Believe me, I’ve got a few more opinions about vacuums now. I’ve used both upright and canister vacuums, robot vacuums and handheld vacuums. My first tip to you in shopping for a vacuum would be to try out different types of vacuums, if it’s at all possible. Visit your mom and offer to vacuum. Visit your mother-in-law and offer to vacuum. Visit your friends and offer to vacuum. Ask them all what type of vacuum they have and what they like or don’t like about it. You can also read reviews and ratings for different vacuums.

2. Where Are You Using Your Vacuum?

Next, look at your home or apartment or condo. Where will you be using this vacuum?

If you have a lot of stairs, then a canister vacuum is a better option than an upright. If you have carpet in your home, then an upright with a carpet brush will give you a better clean. If you vacuum your car out once a week because the dog leaves hair all over the seats or the kids squash fishy crackers into the floor regularly, then you may want a cordless vacuum. If you don’t have time to vacuum because you’re a busy parent with five kids, then I recommend a robot vacuum to run at night while you’re sleeping.

Mom reading while a robot vacuum cleans her hardwood floor.

Where you are using your vacuum will also influence what sort of tools you want with your vacuum. Most vacuums come with a standard head but then also offer extra tools for getting under couches or into corners. If you’ve decided you want a canister vacuum but can’t decide which model is best, compare the tools included with the vacuum and think about where you’ll be vacuuming.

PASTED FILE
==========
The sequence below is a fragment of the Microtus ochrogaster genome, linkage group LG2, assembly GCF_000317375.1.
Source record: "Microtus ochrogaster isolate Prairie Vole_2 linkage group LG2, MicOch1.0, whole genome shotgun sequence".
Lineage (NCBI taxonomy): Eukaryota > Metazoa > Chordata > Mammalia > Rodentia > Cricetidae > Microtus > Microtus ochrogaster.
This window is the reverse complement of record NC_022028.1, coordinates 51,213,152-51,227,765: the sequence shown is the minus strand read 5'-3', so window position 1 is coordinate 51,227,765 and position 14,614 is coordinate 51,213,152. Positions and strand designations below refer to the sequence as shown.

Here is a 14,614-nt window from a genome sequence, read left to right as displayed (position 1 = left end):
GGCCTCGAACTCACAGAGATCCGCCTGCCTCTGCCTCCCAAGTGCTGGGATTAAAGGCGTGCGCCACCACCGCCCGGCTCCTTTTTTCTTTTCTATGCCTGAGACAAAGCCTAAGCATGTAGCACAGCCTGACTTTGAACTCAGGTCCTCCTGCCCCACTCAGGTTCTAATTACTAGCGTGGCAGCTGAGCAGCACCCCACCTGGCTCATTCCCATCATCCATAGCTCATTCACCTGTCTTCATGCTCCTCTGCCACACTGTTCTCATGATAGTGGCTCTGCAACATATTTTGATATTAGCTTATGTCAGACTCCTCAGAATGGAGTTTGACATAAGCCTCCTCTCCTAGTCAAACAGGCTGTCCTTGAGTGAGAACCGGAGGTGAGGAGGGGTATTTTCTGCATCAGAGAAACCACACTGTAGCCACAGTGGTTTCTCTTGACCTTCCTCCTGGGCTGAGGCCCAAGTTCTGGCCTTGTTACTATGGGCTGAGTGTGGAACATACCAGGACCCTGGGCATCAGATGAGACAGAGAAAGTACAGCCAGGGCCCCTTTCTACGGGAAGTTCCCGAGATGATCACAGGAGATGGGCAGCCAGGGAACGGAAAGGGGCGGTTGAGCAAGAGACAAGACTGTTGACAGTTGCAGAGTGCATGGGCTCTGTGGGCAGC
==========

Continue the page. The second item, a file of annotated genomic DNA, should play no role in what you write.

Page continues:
3. Who Is Using the Vacuum?

When buying your vacuum, consider who will be using it. Do you want a vacuum that the kids can grab to clean up after themselves? Or maybe you want a vacuum with more power that Daddy can run at the end of the day. Perhaps a robot vacuum that gets most of the dirt on a nightly basis works, with an upright vacuum to do a good clean on the weekends.

Vacuuming is one chore that I’ve been unable to delegate to my kids because I have a big heavy canister vacuum that most of them can’t drag around. My friend Anna, on the other hand, got a small cordless upright vacuum for her basement. Now when one of the kids spills the pencil shavings from the pencil sharpener or drops all their crackers on the floor, they can grab the vacuum and clean up the mess right away. That not only teaches the kids responsibility but also makes mom’s job easier. Sounds like the best vacuum for a busy parent to me!